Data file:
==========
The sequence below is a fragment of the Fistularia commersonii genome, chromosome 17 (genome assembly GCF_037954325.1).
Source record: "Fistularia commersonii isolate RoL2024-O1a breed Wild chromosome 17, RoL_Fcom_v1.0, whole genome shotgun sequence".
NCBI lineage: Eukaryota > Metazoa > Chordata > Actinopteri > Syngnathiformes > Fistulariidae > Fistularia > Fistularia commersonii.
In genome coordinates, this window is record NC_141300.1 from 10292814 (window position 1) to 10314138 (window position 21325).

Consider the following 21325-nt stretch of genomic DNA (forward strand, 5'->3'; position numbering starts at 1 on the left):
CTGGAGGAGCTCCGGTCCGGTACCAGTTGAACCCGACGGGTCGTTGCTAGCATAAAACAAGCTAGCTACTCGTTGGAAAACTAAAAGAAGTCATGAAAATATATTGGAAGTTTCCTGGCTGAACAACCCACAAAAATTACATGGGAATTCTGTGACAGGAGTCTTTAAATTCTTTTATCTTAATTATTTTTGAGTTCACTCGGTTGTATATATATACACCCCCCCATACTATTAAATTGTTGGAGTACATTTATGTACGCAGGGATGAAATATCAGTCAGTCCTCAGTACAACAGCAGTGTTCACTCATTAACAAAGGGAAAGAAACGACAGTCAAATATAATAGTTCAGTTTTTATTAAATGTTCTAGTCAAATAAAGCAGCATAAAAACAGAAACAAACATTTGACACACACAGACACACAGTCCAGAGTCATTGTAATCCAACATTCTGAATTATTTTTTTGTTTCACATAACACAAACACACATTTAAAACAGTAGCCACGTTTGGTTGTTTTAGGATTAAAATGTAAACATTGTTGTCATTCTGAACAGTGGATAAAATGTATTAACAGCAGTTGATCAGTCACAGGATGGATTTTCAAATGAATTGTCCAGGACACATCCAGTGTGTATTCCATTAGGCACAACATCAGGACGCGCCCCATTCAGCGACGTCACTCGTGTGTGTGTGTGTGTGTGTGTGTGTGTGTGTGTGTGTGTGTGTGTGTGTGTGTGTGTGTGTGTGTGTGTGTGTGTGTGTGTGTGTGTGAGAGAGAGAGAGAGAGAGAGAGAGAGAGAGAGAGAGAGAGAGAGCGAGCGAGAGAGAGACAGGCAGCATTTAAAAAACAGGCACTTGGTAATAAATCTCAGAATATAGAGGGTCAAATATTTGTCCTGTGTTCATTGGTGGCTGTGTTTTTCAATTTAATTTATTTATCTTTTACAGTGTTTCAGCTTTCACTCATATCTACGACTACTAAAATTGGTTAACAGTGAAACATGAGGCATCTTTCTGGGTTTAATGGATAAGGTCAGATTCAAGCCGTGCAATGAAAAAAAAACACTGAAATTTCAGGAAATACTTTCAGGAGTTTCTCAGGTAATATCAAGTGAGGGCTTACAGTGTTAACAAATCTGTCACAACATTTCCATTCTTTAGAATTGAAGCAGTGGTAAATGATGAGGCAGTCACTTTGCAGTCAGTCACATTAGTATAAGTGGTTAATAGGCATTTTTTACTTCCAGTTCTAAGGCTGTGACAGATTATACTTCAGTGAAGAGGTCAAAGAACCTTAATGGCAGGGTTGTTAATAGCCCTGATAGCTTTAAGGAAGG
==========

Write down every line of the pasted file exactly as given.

The sequence below is a fragment of the Fistularia commersonii genome, chromosome 17 (genome assembly GCF_037954325.1).
Source record: "Fistularia commersonii isolate RoL2024-O1a breed Wild chromosome 17, RoL_Fcom_v1.0, whole genome shotgun sequence".
NCBI lineage: Eukaryota > Metazoa > Chordata > Actinopteri > Syngnathiformes > Fistulariidae > Fistularia > Fistularia commersonii.
In genome coordinates, this window is record NC_141300.1 from 10292814 (window position 1) to 10314138 (window position 21325).

Consider the following 21325-nt stretch of genomic DNA (forward strand, 5'->3'; position numbering starts at 1 on the left):
CTGGAGGAGCTCCGGTCCGGTACCAGTTGAACCCGACGGGTCGTTGCTAGCATAAAACAAGCTAGCTACTCGTTGGAAAACTAAAAGAAGTCATGAAAATATATTGGAAGTTTCCTGGCTGAACAACCCACAAAAATTACATGGGAATTCTGTGACAGGAGTCTTTAAATTCTTTTATCTTAATTATTTTTGAGTTCACTCGGTTGTATATATATACACCCCCCCATACTATTAAATTGTTGGAGTACATTTATGTACGCAGGGATGAAATATCAGTCAGTCCTCAGTACAACAGCAGTGTTCACTCATTAACAAAGGGAAAGAAACGACAGTCAAATATAATAGTTCAGTTTTTATTAAATGTTCTAGTCAAATAAAGCAGCATAAAAACAGAAACAAACATTTGACACACACAGACACACAGTCCAGAGTCATTGTAATCCAACATTCTGAATTATTTTTTTGTTTCACATAACACAAACACACATTTAAAACAGTAGCCACGTTTGGTTGTTTTAGGATTAAAATGTAAACATTGTTGTCATTCTGAACAGTGGATAAAATGTATTAACAGCAGTTGATCAGTCACAGGATGGATTTTCAAATGAATTGTCCAGGACACATCCAGTGTGTATTCCATTAGGCACAACATCAGGACGCGCCCCATTCAGCGACGTCACTCGTGTGTGTGTGTGTGTGTGTGTGTGTGTGTGTGTGTGTGTGTGTGTGTGTGTGTGTGTGTGTGTGTGTGTGTGTGTGTGTGTGTGTGTGAGAGAGAGAGAGAGAGAGAGAGAGAGAGAGAGAGAGAGAGAGAGCGAGCGAGAGAGAGACAGGCAGCATTTAAAAAACAGGCACTTGGTAATAAATCTCAGAATATAGAGGGTCAAATATTTGTCCTGTGTTCATTGGTGGCTGTGTTTTTCAATTTAATTTATTTATCTTTTACAGTGTTTCAGCTTTCACTCATATCTACGACTACTAAAATTGGTTAACAGTGAAACATGAGGCATCTTTCTGGGTTTAATGGATAAGGTCAGATTCAAGCCGTGCAATGAAAAAAAAACACTGAAATTTCAGGAAATACTTTCAGGAGTTTCTCAGGTAATATCAAGTGAGGGCTTACAGTGTTAACAAATCTGTCACAACATTTCCATTCTTTAGAATTGAAGCAGTGGTAAATGATGAGGCAGTCACTTTGCAGTCAGTCACATTAGTATAAGTGGTTAATAGGCATTTTTTACTTCCAGTTCTAAGGCTGTGACAGATTATACTTCAGTGAAGAGGTCAAAGAACCTTAATGGCAGGGTTGTTAATAGCCCTGATAGCTTTAAGGAAGG